Lough Navar Forest

This huge forest clings to the western shore of Lower Lough Erne. The best view is from the top of the Magho cliffs, over 300 metres above sea level. You can see for miles, over the lake's islands and across to County Donegal in Ireland. On clear days you can catch sight of Slieve League, 36 miles away. This panorama is the reward for conquering a 370-step, 700 foot staircase. Alternatively, you can use the one-way, 7-mile driving route. It's been specifically designed for camera-toting tourists, so its length is scattered with viewpoints, picnic areas and parking. If you intend to both arrive and leave the forest on foot, you can use the Ulster Way. It passes through Lough Navar as part of its loop around the country. There are plenty of other walking routes too. Just be aware that you might be sharing them with wild deer and goats.

Photo Northen Ireland Tourist Board

Castle Archdale Park

This 230-acre section of parkland was originally the estate of Archdale Manor House, an 18th century building. Nowadays, only its courtyards are still standing, so the grounds ended up outlasting their house! The biggest remaining building contains a museum called the Archdale Centre. Many of the exhibits focus on World War II. The manor is on the eastern bank of Lough Erne, so it became an important base for seaplanes. Other remainders from that conflict are scattered throughout Castle Archdale, including ammunition dumps and trenches. Thankfully, these sad memories have since been overrun by prettier sights, like wildflower meadows and butterfly gardens. A protected enclosure hosts herds of red deer. On the shore, boats are available to rent. It's not far to the ancient monasteries on islands like Devenish.

Photo Northen Ireland Tourist Board

Crom Estate

This spot, on the banks of the Upper Lough Erne, is undeniably picturesque. It's no surprise to find that, in years gone by, Northern Ireland's upper classes built expensive mansions here. The most recent 19th century property is a private residence, but you are allowed to see the ruins of an older, 17th century house. More importantly, most of the grounds are open to the public. The only restricted areas are around a few of the trees. These are among the oldest in Europe, and they're so frail that the slightest touch could have a devastating effect! Designated nature trails offer safe routes through the 2000-acre estate's best bits - either through the woods, or along the Erne's shore. Take one of the regular guided tours to learn about all the rare species of plants and animals that live here. Alternatively, get more information at the Visitor Centre. They'll tell you how to rent a boat and explore the Lough's scattered islands. Afterwards, you can restore your energy in the tea room, while children use the playground to burn theirs.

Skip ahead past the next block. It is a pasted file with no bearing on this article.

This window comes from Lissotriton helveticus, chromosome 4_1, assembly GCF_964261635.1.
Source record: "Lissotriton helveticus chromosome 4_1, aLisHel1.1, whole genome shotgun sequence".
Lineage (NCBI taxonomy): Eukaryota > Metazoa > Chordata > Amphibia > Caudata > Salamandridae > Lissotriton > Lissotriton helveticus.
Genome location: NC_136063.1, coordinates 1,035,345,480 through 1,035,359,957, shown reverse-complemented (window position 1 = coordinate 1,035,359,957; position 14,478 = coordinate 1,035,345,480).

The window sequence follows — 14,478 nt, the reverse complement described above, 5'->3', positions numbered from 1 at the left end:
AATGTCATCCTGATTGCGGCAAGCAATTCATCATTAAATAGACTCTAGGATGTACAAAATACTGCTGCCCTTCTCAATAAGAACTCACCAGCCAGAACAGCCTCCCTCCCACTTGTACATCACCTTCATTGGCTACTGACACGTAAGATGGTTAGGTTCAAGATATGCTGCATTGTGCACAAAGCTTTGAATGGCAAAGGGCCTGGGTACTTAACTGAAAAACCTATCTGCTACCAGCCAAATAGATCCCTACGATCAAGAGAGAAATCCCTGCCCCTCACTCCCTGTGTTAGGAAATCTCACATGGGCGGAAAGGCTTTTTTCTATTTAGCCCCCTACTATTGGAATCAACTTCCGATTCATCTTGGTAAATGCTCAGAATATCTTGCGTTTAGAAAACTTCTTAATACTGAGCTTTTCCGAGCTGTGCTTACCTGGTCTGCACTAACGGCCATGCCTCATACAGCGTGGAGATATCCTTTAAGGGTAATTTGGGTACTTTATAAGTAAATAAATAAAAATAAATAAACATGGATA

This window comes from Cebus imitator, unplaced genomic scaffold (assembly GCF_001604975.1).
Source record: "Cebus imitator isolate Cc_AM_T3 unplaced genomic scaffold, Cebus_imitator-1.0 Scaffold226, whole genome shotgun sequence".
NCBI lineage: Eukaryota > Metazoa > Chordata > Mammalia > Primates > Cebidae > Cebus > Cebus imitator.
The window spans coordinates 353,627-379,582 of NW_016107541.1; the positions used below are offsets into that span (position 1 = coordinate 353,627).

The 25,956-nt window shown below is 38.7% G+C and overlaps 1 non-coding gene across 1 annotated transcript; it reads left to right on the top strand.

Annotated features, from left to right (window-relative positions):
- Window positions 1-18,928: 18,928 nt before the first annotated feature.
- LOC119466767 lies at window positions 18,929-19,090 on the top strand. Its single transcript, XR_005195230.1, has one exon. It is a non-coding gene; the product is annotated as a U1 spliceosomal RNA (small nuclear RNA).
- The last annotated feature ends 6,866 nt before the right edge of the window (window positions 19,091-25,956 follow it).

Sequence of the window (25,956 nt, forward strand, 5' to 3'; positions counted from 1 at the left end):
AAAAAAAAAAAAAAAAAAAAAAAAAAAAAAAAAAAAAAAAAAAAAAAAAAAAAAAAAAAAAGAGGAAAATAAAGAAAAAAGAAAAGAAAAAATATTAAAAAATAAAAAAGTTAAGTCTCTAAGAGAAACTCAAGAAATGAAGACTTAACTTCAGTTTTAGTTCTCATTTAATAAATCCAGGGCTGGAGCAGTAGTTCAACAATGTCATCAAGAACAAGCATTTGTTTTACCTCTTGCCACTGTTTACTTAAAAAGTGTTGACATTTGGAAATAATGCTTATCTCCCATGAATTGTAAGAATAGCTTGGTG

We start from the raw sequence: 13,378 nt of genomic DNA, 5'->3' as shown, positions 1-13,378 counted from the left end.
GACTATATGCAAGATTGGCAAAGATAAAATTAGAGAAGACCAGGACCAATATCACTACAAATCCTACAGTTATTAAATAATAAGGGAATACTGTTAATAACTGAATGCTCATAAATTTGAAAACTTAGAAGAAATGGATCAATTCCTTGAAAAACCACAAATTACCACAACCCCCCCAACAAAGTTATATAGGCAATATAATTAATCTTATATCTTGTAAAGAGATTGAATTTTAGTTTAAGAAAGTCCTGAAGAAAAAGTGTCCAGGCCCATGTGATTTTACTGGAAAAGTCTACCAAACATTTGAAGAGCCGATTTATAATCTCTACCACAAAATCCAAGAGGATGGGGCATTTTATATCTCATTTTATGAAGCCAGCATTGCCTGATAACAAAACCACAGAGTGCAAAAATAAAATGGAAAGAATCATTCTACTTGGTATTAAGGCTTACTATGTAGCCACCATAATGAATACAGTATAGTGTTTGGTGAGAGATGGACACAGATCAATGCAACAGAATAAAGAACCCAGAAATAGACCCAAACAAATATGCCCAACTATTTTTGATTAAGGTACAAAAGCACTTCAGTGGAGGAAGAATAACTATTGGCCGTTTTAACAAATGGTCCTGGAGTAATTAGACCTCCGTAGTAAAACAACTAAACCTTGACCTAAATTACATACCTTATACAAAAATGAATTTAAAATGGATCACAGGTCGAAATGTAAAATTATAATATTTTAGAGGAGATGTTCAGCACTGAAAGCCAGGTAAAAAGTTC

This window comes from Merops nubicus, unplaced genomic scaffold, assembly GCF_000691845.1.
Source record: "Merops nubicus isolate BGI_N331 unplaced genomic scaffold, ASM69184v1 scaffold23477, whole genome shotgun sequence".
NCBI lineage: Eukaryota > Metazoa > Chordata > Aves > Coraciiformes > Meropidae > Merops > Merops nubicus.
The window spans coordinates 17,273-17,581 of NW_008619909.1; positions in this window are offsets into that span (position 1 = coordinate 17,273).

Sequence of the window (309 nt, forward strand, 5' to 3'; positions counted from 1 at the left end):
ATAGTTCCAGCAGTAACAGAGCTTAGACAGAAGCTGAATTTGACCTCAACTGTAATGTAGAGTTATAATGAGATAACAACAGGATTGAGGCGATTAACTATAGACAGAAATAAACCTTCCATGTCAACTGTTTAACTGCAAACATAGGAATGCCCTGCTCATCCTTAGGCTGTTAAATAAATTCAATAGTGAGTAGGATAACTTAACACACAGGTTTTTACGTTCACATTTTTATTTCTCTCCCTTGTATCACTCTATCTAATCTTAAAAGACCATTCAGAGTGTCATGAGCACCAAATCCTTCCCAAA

Photo Northen Ireland Tourist Board
Visitor Information
Enniskillen Castle is open Monday to Saturday, 10am to 5pm (from 2pm on Saturdays and Mondays) Closed Sundays (except in July & August). Entry costs around £4 per adult, £3 children. Enniskillen Castle, Castle Barracks, Enniskillen, Co Fermanagh, BT74 7HL. Tel: 028 66 325000
Lough Erne Boat Tours - Contact the Fermanaugh Tourist Information Centre for more information. Tel: 028 6632 3110
Lough Navar Forest Park is opened from 10am until sunset. There is a fee for the forest drive. It's signposted from the A46, 5 miles north-west of Derrygonnelly. Tel: 028 8167 0666
Castle Archdale Country Park is open 9am - 9pm (earlier in winter). Admission is free. It's located just outside the village of Lisnarick, about 10 miles north-west of Enniskillen. NI Environment Agency: 028 6862 1588.
The Crom Estate is open daily from 10am until 6pm (later in summer). Admission is around £4 for adults and £2 for children. It's located 3 miles west of Newtownbutler on the Newtownbutler to Crom road. National Trust: 028 6773 8118.